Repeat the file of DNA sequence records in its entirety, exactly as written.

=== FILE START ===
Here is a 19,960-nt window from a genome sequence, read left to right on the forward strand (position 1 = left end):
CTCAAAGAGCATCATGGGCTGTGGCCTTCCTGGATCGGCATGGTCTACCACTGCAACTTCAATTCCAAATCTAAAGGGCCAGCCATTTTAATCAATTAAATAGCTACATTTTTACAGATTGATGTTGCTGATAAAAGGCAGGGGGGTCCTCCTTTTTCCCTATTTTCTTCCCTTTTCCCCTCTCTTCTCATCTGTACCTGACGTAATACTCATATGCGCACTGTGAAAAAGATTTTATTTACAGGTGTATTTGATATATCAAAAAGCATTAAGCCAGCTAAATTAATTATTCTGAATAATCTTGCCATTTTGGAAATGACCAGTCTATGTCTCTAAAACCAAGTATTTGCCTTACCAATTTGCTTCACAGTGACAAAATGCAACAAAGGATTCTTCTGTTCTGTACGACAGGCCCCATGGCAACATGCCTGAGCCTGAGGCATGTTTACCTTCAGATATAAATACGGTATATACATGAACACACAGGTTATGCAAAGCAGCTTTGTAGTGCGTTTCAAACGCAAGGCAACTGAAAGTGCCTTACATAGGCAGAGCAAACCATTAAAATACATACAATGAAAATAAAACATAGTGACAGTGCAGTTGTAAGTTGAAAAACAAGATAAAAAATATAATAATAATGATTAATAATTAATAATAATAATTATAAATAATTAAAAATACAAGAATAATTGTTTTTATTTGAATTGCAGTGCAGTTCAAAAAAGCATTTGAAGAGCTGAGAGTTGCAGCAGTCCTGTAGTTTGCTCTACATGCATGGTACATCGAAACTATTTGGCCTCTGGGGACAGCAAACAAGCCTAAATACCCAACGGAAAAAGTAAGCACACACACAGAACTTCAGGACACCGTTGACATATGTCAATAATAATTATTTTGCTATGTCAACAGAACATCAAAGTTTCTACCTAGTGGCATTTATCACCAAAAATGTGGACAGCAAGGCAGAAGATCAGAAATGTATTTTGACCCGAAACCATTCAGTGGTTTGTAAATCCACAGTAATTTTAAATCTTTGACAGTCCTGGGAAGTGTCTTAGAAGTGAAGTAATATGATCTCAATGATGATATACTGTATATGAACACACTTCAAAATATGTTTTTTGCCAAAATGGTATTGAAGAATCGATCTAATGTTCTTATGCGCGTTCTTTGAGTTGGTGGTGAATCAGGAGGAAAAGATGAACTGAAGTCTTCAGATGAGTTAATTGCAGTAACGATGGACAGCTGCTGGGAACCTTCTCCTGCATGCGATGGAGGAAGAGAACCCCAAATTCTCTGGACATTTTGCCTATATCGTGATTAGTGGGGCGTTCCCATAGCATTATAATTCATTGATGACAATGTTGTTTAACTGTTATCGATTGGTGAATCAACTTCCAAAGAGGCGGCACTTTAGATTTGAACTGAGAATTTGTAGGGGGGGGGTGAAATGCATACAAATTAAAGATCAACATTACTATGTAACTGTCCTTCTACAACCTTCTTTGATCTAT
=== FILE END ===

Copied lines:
Here is a 19,960-nt window from a genome sequence, read left to right on the forward strand (position 1 = left end):
CTCAAAGAGCATCATGGGCTGTGGCCTTCCTGGATCGGCATGGTCTACCACTGCAACTTCAATTCCAAATCTAAAGGGCCAGCCATTTTAATCAATTAAATAGCTACATTTTTACAGATTGATGTTGCTGATAAAAGGCAGGGGGGTCCTCCTTTTTCCCTATTTTCTTCCCTTTTCCCCTCTCTTCTCATCTGTACCTGACGTAATACTCATATGCGCACTGTGAAAAAGATTTTATTTACAGGTGTATTTGATATATCAAAAAGCATTAAGCCAGCTAAATTAATTATTCTGAATAATCTTGCCATTTTGGAAATGACCAGTCTATGTCTCTAAAACCAAGTATTTGCCTTACCAATTTGCTTCACAGTGACAAAATGCAACAAAGGATTCTTCTGTTCTGTACGACAGGCCCCATGGCAACATGCCTGAGCCTGAGGCATGTTTACCTTCAGATATAAATACGGTATATACATGAACACACAGGTTATGCAAAGCAGCTTTGTAGTGCGTTTCAAACGCAAGGCAACTGAAAGTGCCTTACATAGGCAGAGCAAACCATTAAAATACATACAATGAAAATAAAACATAGTGACAGTGCAGTTGTAAGTTGAAAAACAAGATAAAAAATATAATAATAATGATTAATAATTAATAATAATAATTATAAATAATTAAAAATACAAGAATAATTGTTTTTATTTGAATTGCAGTGCAGTTCAAAAAAGCATTTGAAGAGCTGAGAGTTGCAGCAGTCCTGTAGTTTGCTCTACATGCATGGTACATCGAAACTATTTGGCCTCTGGGGACAGCAAACAAGCCTAAATACCCAACGGAAAAAGTAAGCACACACACAGAACTTCAGGACACCGTTGACATATGTCAATAATAATTATTTTGCTATGTCAACAGAACATCAAAGTTTCTACCTAGTGGCATTTATCACCAAAAATGTGGACAGCAAGGCAGAAGATCAGAAATGTATTTTGACCCGAAACCATTCAGTGGTTTGTAAATCCACAGTAATTTTAAATCTTTGACAGTCCTGGGAAGTGTCTTAGAAGTGAAGTAATATGATCTCAATGATGATATACTGTATATGAACACACTTCAAAATATGTTTTTTGCCAAAATGGTATTGAAGAATCGATCTAATGTTCTTATGCGCGTTCTTTGAGTTGGTGGTGAATCAGGAGGAAAAGATGAACTGAAGTCTTCAGATGAGTTAATTGCAGTAACGATGGACAGCTGCTGGGAACCTTCTCCTGCATGCGATGGAGGAAGAGAACCCCAAATTCTCTGGACATTTTGCCTATATCGTGATTAGTGGGGCGTTCCCATAGCATTATAATTCATTGATGACAATGTTGTTTAACTGTTATCGATTGGTGAATCAACTTCCAAAGAGGCGGCACTTTAGATTTGAACTGAGAATTTGTAGGGGGGGGGTGAAATGCATACAAATTAAAGATCAACATTACTATGTAACTGTCCTTCTACAACCTTCTTTGATCTAT